Becky: Oh, you mean like teleporting so I can’t hit him? Or piledriving me into the floor? Or spamming Sonic Booms at my face?

Amanda: TWO Sonic Booms, you mean?

Becky: …I may have some built-up resentment against Seth.

Amanda: Those feelings are natural. Just let them happen.

Becky: That was seriously one of the most frustrating final boss fights I’ve played through in recent memory.

Amanda: I just want to know what happened to the Street Fighter villain names. You go from M. Bison and Akuma to Gill and Seth. Those are not names that scream “bad-ass.” Those are names that mumble “nice young man from temple.”

Becky: Seth was apparently named after someone at Capcom. Someone important.

Amanda: Oh yeah. Seth Killian. I like Seth Killian. He helped invent EVO and seems really passionate about making the gamer community an accepting place…helped found EVO, I should say. It sounds like B.L.E.C.E. when I say “invent.”

Becky: By the way, worst acronym ever.

Amanda: BOILING LIQUID EXPANDING CELL EXPLOSION. I am not even making that up.

Becky: It’s like science Mad Libs.

Amanda: The B.L.E.C.E. stuff is purely incidental. It’s just another excuse to have a tournament and try to kidnap Ryu. You can just refer to it as The MacGuffin Project and be on your way.

Becky: Teeth-gnashing boss fight aside, I have to say, I really dug the combat in Street Fighter IV.

Amanda: Oh, the combat is great. The controls are liquid smooth, and the focus attacks are a big improvement over parrying.  Still, no air blocks. I miss air blocks.

Becky: But it made me realize something I’ve neglected to explore this month.

Amanda: Yeah?

Becky: Well, see, halfway through the game, I was having fun, but not as much fun as I felt I should be having. And then it hit me. I’ve been playing all of these games alone. I don’t know what it was about Street Fighter IV, but that’s when it really struck me that these games are meant to be played in pairs.

Amanda: There is a lot to be missed when you’re playing alone. There’s a dynamic and an energy that cannot be replaced with AIs or even online matches.

Becky: Yeah, I thought about playing online, but I knew that wouldn’t do it. This is a game meant to be played on your couch, with friends and snacks.

Amanda: Or in an arcade. With friends and snacks. I think people still host tournaments for that very reason. That and bragging rights.  And also snacks. My point is, I’m hungry right now.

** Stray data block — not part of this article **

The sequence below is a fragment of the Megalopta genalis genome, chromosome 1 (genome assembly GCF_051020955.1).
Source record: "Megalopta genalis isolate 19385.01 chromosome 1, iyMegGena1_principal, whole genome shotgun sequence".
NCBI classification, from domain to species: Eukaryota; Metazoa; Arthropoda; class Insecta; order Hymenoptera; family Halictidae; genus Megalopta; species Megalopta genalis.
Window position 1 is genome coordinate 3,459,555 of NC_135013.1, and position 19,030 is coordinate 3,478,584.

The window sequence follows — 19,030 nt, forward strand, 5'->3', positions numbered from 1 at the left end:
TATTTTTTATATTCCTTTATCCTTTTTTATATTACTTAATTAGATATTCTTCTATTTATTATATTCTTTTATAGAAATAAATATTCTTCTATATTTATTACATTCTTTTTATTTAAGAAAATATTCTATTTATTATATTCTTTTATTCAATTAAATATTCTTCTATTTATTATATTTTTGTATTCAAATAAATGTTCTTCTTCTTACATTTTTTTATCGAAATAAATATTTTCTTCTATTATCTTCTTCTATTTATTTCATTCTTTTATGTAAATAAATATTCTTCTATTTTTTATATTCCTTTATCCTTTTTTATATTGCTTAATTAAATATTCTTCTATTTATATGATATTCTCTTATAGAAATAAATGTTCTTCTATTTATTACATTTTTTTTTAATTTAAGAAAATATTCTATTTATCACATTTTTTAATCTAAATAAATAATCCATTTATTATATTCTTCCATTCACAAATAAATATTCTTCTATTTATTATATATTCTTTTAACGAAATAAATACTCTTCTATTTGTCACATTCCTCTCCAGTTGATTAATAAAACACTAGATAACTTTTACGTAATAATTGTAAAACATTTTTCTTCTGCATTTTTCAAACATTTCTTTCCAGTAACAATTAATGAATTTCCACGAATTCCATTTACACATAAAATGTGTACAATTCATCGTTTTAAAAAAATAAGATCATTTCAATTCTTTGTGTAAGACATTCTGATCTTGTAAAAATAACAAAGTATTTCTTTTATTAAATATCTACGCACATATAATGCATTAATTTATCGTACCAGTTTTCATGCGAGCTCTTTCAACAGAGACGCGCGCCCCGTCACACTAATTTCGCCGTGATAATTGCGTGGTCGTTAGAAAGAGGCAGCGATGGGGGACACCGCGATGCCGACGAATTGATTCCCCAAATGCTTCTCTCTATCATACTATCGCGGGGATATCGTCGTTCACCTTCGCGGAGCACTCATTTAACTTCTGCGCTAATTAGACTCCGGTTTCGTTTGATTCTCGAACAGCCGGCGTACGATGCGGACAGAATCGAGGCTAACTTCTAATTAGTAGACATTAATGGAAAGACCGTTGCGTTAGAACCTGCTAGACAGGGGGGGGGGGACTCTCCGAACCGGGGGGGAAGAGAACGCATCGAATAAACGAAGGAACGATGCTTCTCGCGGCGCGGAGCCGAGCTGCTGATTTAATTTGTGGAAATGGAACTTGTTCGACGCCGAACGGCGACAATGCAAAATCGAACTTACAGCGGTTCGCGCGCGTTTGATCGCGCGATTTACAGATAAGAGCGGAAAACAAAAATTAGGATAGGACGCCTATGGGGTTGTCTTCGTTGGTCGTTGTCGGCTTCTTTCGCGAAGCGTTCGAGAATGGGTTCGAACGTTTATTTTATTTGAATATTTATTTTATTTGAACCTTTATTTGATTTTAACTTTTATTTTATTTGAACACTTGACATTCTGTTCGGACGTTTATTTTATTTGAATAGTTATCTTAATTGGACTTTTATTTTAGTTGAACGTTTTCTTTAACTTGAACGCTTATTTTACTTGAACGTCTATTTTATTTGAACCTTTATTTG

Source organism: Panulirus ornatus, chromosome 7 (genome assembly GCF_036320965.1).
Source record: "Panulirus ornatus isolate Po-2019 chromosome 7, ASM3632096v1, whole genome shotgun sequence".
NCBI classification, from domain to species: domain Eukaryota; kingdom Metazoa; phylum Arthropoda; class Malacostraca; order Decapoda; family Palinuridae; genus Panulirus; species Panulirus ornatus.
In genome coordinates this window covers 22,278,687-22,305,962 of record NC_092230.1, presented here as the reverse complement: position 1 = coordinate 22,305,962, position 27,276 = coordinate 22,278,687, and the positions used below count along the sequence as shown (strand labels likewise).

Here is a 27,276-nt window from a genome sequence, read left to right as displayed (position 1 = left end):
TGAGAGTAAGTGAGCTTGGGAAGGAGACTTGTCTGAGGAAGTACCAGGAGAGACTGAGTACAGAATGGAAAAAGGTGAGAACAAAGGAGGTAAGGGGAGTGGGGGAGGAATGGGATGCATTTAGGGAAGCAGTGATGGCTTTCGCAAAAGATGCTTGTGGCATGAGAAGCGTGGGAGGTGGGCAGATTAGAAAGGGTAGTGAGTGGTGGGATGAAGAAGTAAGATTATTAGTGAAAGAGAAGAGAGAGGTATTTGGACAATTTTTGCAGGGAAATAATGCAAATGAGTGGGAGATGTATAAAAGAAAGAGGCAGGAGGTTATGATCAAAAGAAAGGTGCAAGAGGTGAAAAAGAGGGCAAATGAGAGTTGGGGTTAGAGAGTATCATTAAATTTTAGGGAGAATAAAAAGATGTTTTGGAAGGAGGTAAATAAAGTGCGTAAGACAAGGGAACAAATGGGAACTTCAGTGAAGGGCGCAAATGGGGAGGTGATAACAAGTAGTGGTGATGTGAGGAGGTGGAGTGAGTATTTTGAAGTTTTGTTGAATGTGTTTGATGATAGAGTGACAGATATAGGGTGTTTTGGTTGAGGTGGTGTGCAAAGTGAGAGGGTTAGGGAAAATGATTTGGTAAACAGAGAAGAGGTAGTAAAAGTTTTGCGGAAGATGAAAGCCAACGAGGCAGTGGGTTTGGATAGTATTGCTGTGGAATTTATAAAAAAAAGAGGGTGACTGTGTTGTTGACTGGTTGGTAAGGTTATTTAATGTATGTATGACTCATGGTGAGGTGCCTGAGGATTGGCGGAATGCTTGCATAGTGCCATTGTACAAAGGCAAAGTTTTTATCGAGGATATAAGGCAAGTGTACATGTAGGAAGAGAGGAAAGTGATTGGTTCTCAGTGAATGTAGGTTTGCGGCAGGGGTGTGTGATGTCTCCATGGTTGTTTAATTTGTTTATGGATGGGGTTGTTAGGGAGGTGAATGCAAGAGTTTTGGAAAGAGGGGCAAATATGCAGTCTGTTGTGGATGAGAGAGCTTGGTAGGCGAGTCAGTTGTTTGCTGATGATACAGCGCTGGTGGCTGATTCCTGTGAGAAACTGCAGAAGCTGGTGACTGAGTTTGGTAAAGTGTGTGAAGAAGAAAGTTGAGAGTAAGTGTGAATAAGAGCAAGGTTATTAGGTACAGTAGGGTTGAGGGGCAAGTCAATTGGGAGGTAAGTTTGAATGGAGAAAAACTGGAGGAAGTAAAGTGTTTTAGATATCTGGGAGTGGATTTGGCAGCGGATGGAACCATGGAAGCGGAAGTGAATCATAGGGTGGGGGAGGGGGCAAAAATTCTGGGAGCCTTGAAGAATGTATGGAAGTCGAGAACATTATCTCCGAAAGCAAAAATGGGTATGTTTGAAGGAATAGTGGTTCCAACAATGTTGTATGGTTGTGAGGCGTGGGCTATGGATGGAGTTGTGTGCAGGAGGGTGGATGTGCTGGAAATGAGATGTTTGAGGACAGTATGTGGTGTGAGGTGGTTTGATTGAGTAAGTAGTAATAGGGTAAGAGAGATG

Becky: Do you know if they’re planning to continue the franchise?

Amanda: I would think that they would. Street Fighter IV proved very popular. It pretty much revived fighting games in general.

I don’t know what Capcom’s plans are. They seem to have this habit of putting out at least three games per series (like Street Fighter II, Street Fighter II Turbo, Street Fighter II Championship Edition, etc.) before moving on to the next “chapter” in the franchise. As of press time, Street Fighter X Tekken is the latest fighting game hotness.

Becky: I didn’t have time for that one. My thumbs were tired.

Amanda: That’s okay. I decided early on that crossover games might be too much for us this month. The Marvel Vs. Capcom series alone needs at least six weeks.

Becky: Have we forgotten anything? After a month of barreling through these games, I don’t know what I’m going to do once we put this to bed.

Amanda: I know. It feels like closing a show.

Becky: Yeah. Except without the cast party.

Amanda: I will have to drink enough for the both of us.

Becky: That’s noble of you, Amanda.

Amanda: Let me ask you this: What have you taken away from this month?

Becky: A fond appreciation for a genre I had very little experience with. Somewhere in me, there is a little girl, too shy and quarter-less to spend much time in the arcade, who is very satisfied that she could go back and learn how to move beyond button mashing. And…I kind of love these games now. I love the ridiculousness, I love the absurdity, I love the kitsch and the color and the action.

Amanda: I feel like I’ve just indoctrinated you into my religion.

In a good way. It’s not easy to explain this love I have for this silly, awesome game. I’m glad I was able to pass it on to at least one person.

Becky: Have I done well, senpai?

Amanda: You have made me proud, kopai. And I am not crying right now. My eyes are leaking adrenaline. Because I am so pumped. Yes.

Becky: These aren’t tissues, they’re COMBAT SHEETS.

Amanda: These pained, wrenching sobs you hear are actually my battle cry. WAAAAUUUUGGGGHHHH! *hiccup* COME AT ME *sniff* BRO!

Becky: You know that moment in the movie when Guile turns Zangief’s thumb the right way up? That’s how I feel right now.

(Some time after our heroines finished their discussion, Becky sent Amanda the following picture via Twitter.)

(Then, more adrenaline leaked from Amanda’s eyes.)

Becky Chambers is a freelance writer and a full-time geek. She blogs over at Other Scribbles and she can always be found on Twitter.

Amanda LaPergola is also a freelance writer and a non-union actor. Mostly, though, she serves a lot of food. She is also on the Twitter.

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Previously in Amanda and Becky Talk Street Fighter